Georgian TV presenter, who has traveled to 112 countries and 5 continents
28 March, 2019
 Georgian TV presenter, who has traveled to 112 countries and 5 continents
We are sitting by the fire and the chief tells me: You behave as if you were one of us; you do not seem to be European, you do not show disdain for anyone or anything. And he added ‘’I will now throw a spear and you can spend a night with my wife who lives is the Boma nearest to where the spear falls (his three wives lived in different Bomas).

Older generation must remember Arnold Gegechkori from TV. He
was a presenter of a series of “Bunebis Kari” [“Wild Nature”] for 32 years. Mr. Arnold Gegechkori is a Doctor of Biological Sciences, a Professor at the Tbilisi State University, Academician of different sciences, author of a number of scientific papers and books. The world traveler has traveled to 112 countries on 5 continents. ‘’When I was 19 years old, I fell off a horse and flew 50 meters down an abyss, I broke my left arm, I thought it was a real extreme adventure, knowing nothing of what awaited me in the future”. He says with a smile on his face. Well, this experience really seems funny if compared with a fortnight spent with the Maasai and Bindibu tribes. So, what we are going to tell you now is not a fiction but real adventures, experienced by our respondent.

A primitive life with the Bindibu Tribe

I delivered lectures at the University of Sydney in Australia for several years. It was during that period I first had a desire to meet some people living primitive lives in the wilderness. The Bindibu Tribe was discovered in 1953, the people in the tribe are now at the earliest period of human development - living in the Paleolithic Era – to be more precise. They have never worked with metal or planted anything. They disavow any elements of civilization. Centuries ago, people like them were killed in Australia, but now they are subject to care and much attention – they are part of a kind of business – these people have been turned into the elements of exotic tourism. That’s why they always have an English language speaker in the tribe. I stayed with them for two weeks living their daily life.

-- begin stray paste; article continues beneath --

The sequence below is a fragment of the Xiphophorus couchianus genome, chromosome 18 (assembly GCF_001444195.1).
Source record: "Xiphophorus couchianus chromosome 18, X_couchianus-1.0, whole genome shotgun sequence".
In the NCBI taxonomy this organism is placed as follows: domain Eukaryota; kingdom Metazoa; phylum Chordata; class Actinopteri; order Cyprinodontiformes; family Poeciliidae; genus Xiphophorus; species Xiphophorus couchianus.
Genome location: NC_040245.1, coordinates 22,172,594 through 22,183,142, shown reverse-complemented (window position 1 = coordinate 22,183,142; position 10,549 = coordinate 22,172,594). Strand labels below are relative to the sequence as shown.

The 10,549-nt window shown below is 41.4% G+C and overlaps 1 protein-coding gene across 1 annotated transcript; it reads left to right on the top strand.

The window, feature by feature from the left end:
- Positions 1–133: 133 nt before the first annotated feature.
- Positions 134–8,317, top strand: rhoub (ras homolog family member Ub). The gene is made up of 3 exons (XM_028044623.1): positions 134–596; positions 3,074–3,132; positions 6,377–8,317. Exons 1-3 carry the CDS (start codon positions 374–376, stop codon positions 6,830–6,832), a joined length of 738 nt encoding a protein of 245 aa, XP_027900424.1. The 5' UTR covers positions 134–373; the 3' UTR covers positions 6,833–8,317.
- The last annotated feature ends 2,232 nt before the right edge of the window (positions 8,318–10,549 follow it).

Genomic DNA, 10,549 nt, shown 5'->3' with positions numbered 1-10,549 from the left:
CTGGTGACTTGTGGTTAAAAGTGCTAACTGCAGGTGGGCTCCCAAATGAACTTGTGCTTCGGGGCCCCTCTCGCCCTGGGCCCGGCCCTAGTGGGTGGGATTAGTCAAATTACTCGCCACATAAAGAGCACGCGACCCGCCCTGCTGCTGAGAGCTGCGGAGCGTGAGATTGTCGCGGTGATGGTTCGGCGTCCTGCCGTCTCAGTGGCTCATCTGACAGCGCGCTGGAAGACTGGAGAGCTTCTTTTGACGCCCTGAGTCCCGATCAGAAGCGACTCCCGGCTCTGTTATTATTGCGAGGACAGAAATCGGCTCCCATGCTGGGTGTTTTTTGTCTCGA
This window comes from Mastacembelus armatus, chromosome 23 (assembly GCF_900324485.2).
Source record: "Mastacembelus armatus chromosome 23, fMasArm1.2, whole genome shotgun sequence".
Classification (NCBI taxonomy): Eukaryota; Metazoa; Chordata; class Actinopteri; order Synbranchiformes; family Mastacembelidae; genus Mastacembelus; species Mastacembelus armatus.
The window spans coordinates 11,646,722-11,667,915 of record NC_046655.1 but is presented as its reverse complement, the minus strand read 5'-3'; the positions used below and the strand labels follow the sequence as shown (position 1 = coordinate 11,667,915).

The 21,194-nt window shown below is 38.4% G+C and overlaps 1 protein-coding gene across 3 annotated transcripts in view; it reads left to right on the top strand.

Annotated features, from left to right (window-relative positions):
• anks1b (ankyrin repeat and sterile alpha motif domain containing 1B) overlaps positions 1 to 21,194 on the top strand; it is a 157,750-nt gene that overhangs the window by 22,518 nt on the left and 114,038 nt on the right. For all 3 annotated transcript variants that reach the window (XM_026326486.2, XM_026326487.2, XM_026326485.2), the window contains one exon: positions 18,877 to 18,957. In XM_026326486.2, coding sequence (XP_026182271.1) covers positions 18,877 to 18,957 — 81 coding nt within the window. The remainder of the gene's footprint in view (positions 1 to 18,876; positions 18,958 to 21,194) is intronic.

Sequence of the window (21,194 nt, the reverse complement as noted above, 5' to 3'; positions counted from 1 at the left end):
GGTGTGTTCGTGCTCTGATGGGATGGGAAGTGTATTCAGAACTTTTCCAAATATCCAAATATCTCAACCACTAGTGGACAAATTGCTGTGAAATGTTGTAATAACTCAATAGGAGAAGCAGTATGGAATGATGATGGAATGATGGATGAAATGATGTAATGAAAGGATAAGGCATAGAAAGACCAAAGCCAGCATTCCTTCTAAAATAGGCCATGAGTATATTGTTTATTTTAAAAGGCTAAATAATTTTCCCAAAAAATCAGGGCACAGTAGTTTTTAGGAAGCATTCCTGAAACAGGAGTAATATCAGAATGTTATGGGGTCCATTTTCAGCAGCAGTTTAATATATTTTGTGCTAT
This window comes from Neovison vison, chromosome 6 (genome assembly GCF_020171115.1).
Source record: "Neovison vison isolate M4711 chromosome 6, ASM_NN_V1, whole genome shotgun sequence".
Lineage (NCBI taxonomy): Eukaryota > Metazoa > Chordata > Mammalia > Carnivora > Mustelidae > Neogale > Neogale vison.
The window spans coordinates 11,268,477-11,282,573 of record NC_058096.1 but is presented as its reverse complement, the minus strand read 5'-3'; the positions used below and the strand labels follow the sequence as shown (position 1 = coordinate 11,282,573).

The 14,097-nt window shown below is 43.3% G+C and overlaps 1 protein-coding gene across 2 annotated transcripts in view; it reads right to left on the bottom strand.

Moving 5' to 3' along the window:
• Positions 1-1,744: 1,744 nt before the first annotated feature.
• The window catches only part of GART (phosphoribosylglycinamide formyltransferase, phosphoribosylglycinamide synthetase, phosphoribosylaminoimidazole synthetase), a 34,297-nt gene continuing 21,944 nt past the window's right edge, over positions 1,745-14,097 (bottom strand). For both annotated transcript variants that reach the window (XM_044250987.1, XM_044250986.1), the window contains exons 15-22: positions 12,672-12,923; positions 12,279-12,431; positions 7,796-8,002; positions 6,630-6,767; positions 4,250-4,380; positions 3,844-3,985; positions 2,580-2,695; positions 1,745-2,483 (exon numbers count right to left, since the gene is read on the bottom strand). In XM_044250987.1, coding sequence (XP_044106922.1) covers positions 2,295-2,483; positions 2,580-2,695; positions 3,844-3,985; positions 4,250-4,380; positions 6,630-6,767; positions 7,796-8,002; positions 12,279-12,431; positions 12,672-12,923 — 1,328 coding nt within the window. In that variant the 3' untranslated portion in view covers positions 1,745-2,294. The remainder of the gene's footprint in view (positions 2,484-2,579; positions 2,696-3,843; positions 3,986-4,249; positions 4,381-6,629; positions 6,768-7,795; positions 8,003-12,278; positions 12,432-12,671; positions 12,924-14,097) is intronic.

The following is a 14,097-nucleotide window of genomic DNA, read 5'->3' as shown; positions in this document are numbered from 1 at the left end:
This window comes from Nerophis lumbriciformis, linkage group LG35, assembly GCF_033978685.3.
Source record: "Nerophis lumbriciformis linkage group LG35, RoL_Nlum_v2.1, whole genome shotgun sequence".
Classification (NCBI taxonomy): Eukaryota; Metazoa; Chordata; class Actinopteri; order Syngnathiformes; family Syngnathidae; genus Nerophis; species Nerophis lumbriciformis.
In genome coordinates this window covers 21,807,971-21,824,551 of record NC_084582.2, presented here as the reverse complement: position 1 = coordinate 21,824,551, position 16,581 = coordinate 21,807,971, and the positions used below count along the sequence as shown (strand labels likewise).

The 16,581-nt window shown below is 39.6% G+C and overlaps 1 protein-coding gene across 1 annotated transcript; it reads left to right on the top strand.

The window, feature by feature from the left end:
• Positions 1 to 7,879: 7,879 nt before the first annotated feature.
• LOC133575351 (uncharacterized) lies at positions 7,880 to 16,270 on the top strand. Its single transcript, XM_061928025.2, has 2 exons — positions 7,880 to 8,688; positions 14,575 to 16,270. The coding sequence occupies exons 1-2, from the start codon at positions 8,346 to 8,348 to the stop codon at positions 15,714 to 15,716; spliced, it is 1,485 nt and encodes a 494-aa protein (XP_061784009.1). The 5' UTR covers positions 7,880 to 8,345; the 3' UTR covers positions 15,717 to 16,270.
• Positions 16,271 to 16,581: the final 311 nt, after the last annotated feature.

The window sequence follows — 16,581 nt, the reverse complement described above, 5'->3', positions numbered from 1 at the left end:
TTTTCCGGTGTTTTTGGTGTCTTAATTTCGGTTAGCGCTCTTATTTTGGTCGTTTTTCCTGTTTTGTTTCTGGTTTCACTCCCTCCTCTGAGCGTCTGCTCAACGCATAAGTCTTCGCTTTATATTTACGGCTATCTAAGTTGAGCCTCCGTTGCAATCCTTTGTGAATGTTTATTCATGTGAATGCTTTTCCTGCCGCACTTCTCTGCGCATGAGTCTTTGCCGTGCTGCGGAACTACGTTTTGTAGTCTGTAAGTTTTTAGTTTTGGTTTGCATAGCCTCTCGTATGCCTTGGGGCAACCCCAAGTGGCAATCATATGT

- Where did you live?

- In a desert – in construction made from straw and reeds and resembling a hut or rather our bus shelters. They rotate this construction in accordance with the sun's path throughout the day to shelter themselves from direct sun rays. They sleep on the ground on pieces of rush matting and only cover their genitals. Dirt and unfavorable environmental conditions do not harm them; they have an innate immune defense against them. A 40-year-old man is considered to be an experienced hunter because he can hunt a rock kangaroo. The best hunter has the most wives. No woman will marry a 20-year-old man, who can only hunt the varans - a large reptile from the family of lizards. Women and children collect beetles and worms from the roots of acacias (there are about 500 species of acacia in Australia) for food. In the evening, they dig a pit, put some thin stones in it and make a fire. When the flames start to appear, they put kangaroo meat in the pit, cover the top of the pit with animal skin and finally grill the meat.

- Were you treated to that meat?

- Yes, I was. All are equal there. There is no hierarchy, the only exception is a shaman, who is a highly respected person in the community. After kangaroo meat is ready, varans, which have white meat, are thrown onto glowing embers, followed by beetles and worms collected by women, they are thrown into hot ashes and they start cracking and popping. The food is crunchy like popcorn and is rich in proteins. It came as a surprise dessert on the menu.

- Did you really have all these?

- Of course, I did. There is no water near the place where the Bindibus live. Some of the roots of the plants go a meter and a half deep under the ground to take in water from the ground. They dig up such plants to get some water, and this is how they dig their wells. I lived there with the Bindibu tribe for two weeks. I accompanied the men when they were hunting lizards and we got on pretty well communicating with one another using body language. While hunting, they use spears made of a sharp-tipped flint fastened to a shaft.